USPS execs fret over IT

Corporate executives worry about their information systems responsibilities under the Sarbanes-Oxley Act, and U.S. Postal Service executives are no exception, said Robert Otto, chief technology officer at USPS.

Otto said the agency will release a solicitation related to Sarbanes-Oxley sometime in the next week or two. The act is a top priority for USPS executives, he said. "We will comply with it."

Speaking at an Industry Advisory Council luncheon in Washington, D.C., this week, Otto said the agency's other information technology priorities are improving information systems and network security, achieving Section 508 compliance and hiring a younger generation of employees.

Otto said IT security vendors have an opportunity to advise USPS officials on how they can improve their information systems and network security. When a serious virus or worm attack hits USPS, Otto said, "it costs me $1 million to clean up -- every time."

Otto also said that compliance with the law requiring federal IT systems to be accessible to people with disabilities is another top priority for USPS officials. "You have an obligation to make your software Section 508-compliant," he told the audience of IT industry officials.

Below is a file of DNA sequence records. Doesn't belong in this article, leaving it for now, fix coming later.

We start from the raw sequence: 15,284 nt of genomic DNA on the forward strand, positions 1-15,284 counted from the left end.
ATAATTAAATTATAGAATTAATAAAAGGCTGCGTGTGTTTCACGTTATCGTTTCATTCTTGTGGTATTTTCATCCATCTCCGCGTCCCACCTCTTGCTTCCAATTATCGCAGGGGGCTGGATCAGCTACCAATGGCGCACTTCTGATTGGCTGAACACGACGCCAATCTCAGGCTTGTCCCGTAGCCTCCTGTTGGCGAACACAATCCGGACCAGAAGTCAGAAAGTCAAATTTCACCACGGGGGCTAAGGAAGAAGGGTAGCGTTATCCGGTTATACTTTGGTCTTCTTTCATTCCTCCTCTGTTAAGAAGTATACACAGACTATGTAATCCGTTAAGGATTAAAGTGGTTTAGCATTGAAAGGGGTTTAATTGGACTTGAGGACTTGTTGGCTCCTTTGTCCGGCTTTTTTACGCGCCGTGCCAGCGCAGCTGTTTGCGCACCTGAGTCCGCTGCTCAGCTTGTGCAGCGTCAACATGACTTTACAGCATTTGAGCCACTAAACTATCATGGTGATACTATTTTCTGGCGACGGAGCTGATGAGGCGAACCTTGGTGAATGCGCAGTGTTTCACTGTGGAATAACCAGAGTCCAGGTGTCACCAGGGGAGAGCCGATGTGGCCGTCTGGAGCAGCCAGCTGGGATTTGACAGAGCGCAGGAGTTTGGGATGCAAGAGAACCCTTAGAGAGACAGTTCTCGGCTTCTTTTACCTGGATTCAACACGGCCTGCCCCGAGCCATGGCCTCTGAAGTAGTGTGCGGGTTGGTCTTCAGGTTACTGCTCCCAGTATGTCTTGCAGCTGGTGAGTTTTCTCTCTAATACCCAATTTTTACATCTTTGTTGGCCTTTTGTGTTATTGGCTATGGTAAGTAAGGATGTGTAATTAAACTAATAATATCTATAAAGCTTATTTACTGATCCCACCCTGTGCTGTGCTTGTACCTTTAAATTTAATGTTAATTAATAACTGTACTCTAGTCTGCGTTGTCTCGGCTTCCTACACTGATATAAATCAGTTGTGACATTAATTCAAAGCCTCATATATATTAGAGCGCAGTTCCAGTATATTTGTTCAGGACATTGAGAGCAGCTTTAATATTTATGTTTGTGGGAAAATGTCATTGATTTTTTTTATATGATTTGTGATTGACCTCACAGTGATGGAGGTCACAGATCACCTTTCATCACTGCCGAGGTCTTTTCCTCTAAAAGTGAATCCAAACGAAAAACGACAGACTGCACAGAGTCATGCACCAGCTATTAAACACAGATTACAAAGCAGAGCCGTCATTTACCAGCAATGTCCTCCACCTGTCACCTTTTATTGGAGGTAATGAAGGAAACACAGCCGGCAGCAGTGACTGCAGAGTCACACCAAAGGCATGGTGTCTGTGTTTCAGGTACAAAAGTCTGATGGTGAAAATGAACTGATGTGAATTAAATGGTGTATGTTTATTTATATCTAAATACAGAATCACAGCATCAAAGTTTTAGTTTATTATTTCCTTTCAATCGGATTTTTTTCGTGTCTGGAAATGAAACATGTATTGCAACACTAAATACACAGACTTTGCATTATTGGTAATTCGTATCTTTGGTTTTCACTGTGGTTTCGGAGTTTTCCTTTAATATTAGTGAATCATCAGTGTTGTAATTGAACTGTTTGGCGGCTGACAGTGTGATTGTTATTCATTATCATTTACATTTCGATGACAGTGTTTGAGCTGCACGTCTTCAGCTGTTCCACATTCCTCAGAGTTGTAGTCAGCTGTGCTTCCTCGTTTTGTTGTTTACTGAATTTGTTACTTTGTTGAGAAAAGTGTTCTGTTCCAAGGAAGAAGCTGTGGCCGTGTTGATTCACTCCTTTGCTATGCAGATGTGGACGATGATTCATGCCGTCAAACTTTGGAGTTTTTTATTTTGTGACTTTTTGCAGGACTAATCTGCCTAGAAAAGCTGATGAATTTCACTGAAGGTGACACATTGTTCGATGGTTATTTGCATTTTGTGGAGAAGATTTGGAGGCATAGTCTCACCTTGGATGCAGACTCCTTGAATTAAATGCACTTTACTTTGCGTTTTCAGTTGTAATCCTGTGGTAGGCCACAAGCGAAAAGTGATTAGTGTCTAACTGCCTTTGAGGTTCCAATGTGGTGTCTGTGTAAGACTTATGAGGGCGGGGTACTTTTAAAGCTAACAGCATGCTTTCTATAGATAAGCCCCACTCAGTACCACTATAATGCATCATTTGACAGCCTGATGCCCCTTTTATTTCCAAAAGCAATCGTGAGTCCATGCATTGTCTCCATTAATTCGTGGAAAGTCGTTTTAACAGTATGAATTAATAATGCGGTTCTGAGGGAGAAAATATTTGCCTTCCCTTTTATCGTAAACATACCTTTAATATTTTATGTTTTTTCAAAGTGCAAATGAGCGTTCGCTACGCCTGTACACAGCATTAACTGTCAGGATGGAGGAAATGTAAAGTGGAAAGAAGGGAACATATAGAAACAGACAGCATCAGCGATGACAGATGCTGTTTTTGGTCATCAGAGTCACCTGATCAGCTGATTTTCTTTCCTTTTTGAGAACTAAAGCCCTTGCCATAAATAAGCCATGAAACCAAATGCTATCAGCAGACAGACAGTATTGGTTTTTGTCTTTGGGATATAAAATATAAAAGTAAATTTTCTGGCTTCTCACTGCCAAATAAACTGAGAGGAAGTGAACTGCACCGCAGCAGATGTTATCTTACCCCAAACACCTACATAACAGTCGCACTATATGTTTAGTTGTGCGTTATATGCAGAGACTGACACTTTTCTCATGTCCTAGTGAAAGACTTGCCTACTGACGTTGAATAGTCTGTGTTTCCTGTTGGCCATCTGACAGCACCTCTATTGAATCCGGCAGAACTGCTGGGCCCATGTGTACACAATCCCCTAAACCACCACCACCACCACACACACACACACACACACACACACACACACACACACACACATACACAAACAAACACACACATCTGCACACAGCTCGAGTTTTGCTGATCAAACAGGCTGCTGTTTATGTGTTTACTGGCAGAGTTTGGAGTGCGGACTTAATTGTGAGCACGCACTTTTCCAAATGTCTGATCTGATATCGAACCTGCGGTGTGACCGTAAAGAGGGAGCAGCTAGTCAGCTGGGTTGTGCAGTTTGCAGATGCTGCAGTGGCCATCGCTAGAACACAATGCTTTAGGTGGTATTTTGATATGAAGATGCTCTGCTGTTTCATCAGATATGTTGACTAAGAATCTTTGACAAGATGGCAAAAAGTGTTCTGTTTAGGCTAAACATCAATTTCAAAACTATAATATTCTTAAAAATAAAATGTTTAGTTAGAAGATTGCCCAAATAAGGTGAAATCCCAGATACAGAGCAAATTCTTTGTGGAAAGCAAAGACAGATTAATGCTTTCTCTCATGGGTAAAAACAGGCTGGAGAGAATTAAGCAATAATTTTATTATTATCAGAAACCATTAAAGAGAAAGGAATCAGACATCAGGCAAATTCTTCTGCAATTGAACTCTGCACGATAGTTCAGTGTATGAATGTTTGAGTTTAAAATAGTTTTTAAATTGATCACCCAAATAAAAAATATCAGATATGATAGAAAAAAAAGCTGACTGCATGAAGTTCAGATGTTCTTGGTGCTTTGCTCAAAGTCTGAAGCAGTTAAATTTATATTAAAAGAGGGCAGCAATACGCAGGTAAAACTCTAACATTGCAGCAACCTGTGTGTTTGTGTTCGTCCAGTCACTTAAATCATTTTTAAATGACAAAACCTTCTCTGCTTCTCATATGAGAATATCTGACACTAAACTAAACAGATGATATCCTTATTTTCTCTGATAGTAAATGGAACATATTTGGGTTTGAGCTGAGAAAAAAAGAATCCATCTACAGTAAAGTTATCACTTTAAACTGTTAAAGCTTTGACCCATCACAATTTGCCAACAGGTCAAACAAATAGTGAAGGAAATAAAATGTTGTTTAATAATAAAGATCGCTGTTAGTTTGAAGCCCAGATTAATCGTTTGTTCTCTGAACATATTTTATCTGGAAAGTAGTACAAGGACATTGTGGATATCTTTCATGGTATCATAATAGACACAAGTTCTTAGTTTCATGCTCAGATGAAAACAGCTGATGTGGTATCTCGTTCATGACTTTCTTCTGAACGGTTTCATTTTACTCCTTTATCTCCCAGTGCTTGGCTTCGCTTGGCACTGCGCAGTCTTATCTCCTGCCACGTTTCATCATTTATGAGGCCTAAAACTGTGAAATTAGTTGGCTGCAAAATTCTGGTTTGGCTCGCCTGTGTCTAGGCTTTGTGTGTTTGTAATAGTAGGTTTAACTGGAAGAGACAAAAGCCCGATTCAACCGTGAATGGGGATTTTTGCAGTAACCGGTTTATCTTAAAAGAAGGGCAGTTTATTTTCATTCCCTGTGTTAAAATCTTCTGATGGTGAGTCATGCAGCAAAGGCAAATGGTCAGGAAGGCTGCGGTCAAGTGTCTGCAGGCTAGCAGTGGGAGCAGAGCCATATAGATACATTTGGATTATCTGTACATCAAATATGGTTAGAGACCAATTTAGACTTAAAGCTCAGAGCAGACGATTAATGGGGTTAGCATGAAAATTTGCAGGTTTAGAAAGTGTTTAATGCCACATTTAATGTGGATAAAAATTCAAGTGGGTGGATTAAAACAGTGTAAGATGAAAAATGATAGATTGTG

For the agency's future, Otto said, nothing is more important than hiring a new generation of employees who know and care, for example, about how software applications are built. Otto said he knows the types of employees he is not seeking, and he described them: "They put in their time, but they want to do other things."

Otto said the agency made a good investment when it bought 2,500 Automated Postal Centers last year and installed them nationwide. USPS officials are preparing to order and install about 2,500 more, he said. The self-service centers are open 24 hours a day for people who want to buy stamps and other postal products.

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